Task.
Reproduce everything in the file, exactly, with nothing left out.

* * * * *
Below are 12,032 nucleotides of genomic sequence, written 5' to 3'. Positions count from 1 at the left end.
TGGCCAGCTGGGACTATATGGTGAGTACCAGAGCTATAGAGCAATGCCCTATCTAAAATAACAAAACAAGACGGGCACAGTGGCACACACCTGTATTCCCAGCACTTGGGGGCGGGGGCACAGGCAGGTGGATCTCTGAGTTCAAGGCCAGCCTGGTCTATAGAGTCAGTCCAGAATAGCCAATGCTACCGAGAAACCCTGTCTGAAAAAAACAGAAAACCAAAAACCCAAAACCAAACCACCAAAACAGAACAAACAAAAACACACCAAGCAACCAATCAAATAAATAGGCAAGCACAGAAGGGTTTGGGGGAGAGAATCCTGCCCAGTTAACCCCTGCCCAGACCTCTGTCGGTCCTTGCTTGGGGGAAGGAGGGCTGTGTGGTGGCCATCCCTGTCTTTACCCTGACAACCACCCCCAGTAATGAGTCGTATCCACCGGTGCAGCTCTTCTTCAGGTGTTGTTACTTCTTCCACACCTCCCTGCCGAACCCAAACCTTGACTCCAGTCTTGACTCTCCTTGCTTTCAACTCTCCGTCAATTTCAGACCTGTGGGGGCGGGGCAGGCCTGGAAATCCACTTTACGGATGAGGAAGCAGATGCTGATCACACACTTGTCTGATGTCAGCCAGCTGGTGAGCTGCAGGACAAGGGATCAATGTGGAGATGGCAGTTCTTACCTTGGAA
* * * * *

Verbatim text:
Below are 12,032 nucleotides of genomic sequence, written 5' to 3'. Positions count from 1 at the left end.
TGGCCAGCTGGGACTATATGGTGAGTACCAGAGCTATAGAGCAATGCCCTATCTAAAATAACAAAACAAGACGGGCACAGTGGCACACACCTGTATTCCCAGCACTTGGGGGCGGGGGCACAGGCAGGTGGATCTCTGAGTTCAAGGCCAGCCTGGTCTATAGAGTCAGTCCAGAATAGCCAATGCTACCGAGAAACCCTGTCTGAAAAAAACAGAAAACCAAAAACCCAAAACCAAACCACCAAAACAGAACAAACAAAAACACACCAAGCAACCAATCAAATAAATAGGCAAGCACAGAAGGGTTTGGGGGAGAGAATCCTGCCCAGTTAACCCCTGCCCAGACCTCTGTCGGTCCTTGCTTGGGGGAAGGAGGGCTGTGTGGTGGCCATCCCTGTCTTTACCCTGACAACCACCCCCAGTAATGAGTCGTATCCACCGGTGCAGCTCTTCTTCAGGTGTTGTTACTTCTTCCACACCTCCCTGCCGAACCCAAACCTTGACTCCAGTCTTGACTCTCCTTGCTTTCAACTCTCCGTCAATTTCAGACCTGTGGGGGCGGGGCAGGCCTGGAAATCCACTTTACGGATGAGGAAGCAGATGCTGATCACACACTTGTCTGATGTCAGCCAGCTGGTGAGCTGCAGGACAAGGGATCAATGTGGAGATGGCAGTTCTTACCTTGGAA